What are the 5 branches of facial expression? ›

The branches are, from top to bottom: frontal (or temporal), zygomatic, buccal, marginal mandibular, and cervical. Each of these branches provides input to a group of muscles of facial expression.

What happens when zygomaticus major is damaged? ›

The zygomaticus muscle presses on the blood vessels that are trapped, which causes the flow of blood to become restricted. In turn, the muscles will end up cramping from a lack of nourishment.

How do you strengthen your smile muscles? ›

Start by smiling as wide as you can while keeping your mouth closed. It can help to visualize that your smile is extending from ear to ear. While smiling, try wiggling your nose until you feel your cheek muscles engaging. Hold the pose for about five seconds, and repeat 10 times.

How do you relax your cheek muscles? ›

Bring the tip of your tongue to the highest point of the roof of your mouth. Hold this position for a count of 5, and then ease your jaw back into a resting closed mouth position. Do 10 reps per set.

What part of the body do emotions come from? ›

Three brain structures appear most closely linked with emotions: the amygdala, the insula or insular cortex, and a structure in the midbrain called the periaqueductal gray. A paired, almond-shaped structure deep within the brain, the amygdala integrates emotions, emotional behavior, and motivation.

Which part of our body can express our emotions? ›

The researchers found that most basic emotions were tied to greater activity in the upper chest area, likely corresponding to the emotions' effects on breathing and heart rate. Sensations were also commonly felt in the head, likely reflecting facial expressions and mental activity.

Where is each emotion stored in the body? ›

Emotional information is stored through “packages” in our organs, tissues, skin, and muscles. These “packages” allow the emotional information to stay in our body parts until we can “release” it. Negative emotions in particular have a long-lasting effect on the body.

Can muscles hold emotions? ›

Muscle tension emerges to create and maintain postures that keep oneself safe or unaware of unpleasant feelings,” he says. Certain postures and gestures also relate to specific feelings and social meanings.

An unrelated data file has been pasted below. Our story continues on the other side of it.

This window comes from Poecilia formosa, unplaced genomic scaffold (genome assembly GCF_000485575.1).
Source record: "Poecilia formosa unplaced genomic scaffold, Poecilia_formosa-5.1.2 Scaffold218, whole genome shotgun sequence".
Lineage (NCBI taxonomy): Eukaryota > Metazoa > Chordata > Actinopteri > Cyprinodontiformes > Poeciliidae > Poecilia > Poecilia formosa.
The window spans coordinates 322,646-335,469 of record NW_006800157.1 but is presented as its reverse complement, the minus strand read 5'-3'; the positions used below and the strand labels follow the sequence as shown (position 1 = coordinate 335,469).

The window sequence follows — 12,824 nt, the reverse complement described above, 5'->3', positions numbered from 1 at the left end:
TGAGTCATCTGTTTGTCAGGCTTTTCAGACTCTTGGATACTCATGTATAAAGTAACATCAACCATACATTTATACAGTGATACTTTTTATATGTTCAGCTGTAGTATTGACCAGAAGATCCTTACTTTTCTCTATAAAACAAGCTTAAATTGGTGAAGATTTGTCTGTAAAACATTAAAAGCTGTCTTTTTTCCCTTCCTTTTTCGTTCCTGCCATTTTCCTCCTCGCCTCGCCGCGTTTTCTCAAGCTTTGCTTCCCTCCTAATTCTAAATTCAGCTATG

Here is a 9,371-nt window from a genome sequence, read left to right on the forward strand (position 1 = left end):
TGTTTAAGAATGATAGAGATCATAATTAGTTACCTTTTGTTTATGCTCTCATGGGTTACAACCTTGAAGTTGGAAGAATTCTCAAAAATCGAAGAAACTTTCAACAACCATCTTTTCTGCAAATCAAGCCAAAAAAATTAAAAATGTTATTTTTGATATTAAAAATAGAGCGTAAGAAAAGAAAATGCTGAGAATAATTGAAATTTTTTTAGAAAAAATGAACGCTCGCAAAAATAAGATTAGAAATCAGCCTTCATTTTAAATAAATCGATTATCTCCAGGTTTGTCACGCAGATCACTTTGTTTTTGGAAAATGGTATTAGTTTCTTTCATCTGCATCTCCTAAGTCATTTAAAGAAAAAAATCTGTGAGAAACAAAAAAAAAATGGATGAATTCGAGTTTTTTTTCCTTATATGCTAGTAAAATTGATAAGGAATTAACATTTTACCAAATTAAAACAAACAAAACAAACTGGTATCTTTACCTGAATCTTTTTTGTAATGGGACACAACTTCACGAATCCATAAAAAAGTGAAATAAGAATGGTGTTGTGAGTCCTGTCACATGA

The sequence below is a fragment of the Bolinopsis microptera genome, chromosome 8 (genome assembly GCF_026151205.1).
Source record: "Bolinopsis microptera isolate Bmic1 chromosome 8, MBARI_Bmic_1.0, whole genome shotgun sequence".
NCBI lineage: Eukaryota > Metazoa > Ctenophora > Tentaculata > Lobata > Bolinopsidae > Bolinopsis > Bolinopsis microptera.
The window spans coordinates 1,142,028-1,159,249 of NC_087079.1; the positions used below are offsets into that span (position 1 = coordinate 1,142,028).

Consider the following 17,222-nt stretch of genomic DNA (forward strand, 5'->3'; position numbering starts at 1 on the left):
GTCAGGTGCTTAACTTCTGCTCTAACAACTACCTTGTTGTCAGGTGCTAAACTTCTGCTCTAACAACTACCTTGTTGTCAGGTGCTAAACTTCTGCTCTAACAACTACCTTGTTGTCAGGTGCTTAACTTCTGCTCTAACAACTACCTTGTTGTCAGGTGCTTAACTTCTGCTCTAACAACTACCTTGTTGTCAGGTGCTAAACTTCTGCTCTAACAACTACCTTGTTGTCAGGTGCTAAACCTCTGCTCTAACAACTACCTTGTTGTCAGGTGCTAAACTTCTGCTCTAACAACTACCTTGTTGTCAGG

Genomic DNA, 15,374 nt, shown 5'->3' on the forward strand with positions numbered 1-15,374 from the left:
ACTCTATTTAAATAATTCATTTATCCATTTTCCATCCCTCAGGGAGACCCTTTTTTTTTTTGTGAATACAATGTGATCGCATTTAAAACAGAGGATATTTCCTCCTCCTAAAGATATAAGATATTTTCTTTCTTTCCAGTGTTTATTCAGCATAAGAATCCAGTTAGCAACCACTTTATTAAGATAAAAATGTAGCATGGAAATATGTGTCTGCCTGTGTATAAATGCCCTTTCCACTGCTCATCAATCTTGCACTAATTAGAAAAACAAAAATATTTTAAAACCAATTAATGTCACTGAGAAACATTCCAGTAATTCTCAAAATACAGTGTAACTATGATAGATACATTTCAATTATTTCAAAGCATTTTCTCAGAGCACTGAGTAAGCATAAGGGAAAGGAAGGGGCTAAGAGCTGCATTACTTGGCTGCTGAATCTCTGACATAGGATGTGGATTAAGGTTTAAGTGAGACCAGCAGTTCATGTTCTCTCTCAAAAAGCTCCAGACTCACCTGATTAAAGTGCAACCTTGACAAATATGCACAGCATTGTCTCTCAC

Do muscles control emotions? ›

Our nervous system is hardwired to contract our mimetic muscles (facial muscles) in certain patterns to convey a range of emotions—like happiness, sadness, disgust, anger, surprise, and fear—as a means of communication.

What muscles are involved in crying? ›

The facial muscles involved in crying are the M. frontalis, the M. corrugator, the M. orbicularis oculi, as well as the M.

How emotions affect your muscles? ›

When the body is stressed, the muscles tense up. That's because muscle tension is a reflex reaction to stress, both physical and emotional. It's essentially the body's way of guarding against injury and pain. The shoulder area, particularly the trapezius muscle, tends to carry more tension than anywhere else.

What emotion is stored in the neck? ›

The neck is one of the most common places to store emotion, with tension and tightness arising from fear, anxiety, grief, anger, and other strong emotional experiences. Neck tension can also be associated with trust issues, feelings of insecurity, and weak willpower.

What nerve is responsible for emotions? ›

Emotional expression, which depends greatly on the sympathetic nervous system, is controlled by regions of the cerebral hemispheres above the hypothalamus and by the midbrain below it.

What are the 6 main facial expressions? ›

Specifically, the universality hypothesis proposes that six basic internal human emotions (i.e., happy, surprise, fear, disgust, anger, and sad) are expressed using the same facial movements across all cultures (4–7), supporting universal recognition.

What are the facial nerves of expression? ›

Sensation on the face is innervated by the trigeminal nerves (V) as are the muscles of mastication, but the muscles of facial expression are innervated mainly by the facial nerve (VII) as is the sensation of taste.

What are the muscles of eye expression? ›

The orbicularis oculi muscles circle the eyes and are located just under the skin. Parts of this muscle act to open and close the eyelids and are important muscles in facial expression.

How do facial expressions cause emotions? ›

Facial emotional expressions are salient social cues in everyday interaction. Behavioral data suggest that human facial expressions communicate both the emotional state of the poser and behavioral intentions or action demands to the perceiver (Horstmann, 2003).

Why do emotions give rise to facial expressions? ›

Facial expressions do not just give us away; they may also allow us to experience our own emotions more fully. This process is still not well understood, but it is possible that forcing your face to express happiness, sadness or anger may help you feel those emotions.

What controls facial expression? ›

The facial nerve plays a key role in making facial expressions. It controls your facial muscles that help you smile, frown, scrunch up your nose and wrinkle your forehead.

What muscle is a true smile? ›

All smiling involves contraction of the zygomatic major muscles, which lifts the corners of the mouth.

What is the muscle of fake smile? ›

“These are produced by the action of a muscle called the orbicularis oculi, which rings the eye and contracts when people produce genuine, but not polite smiles.”

What muscle is used to wink? ›

The orbicularis oculi muscle closes the eyelids and assists in pumping the tears from the eye into the nasolacrimal duct system. The orbital section of the orbicularis oculi is more involved in the voluntary closure of the eyelid, such as with winking and forced squeezing.

How do emotions trigger tears? ›

Unlike basal tears, your body doesn't make them automatically. For emotional tears to kick in, your limbic system — the part of your brain that regulates emotions — sends a signal to your brain's message system to activate your lacrimal glands to produce tears. The result? A full-on cry-fest.

What muscle tears the most? ›

Muscle Tear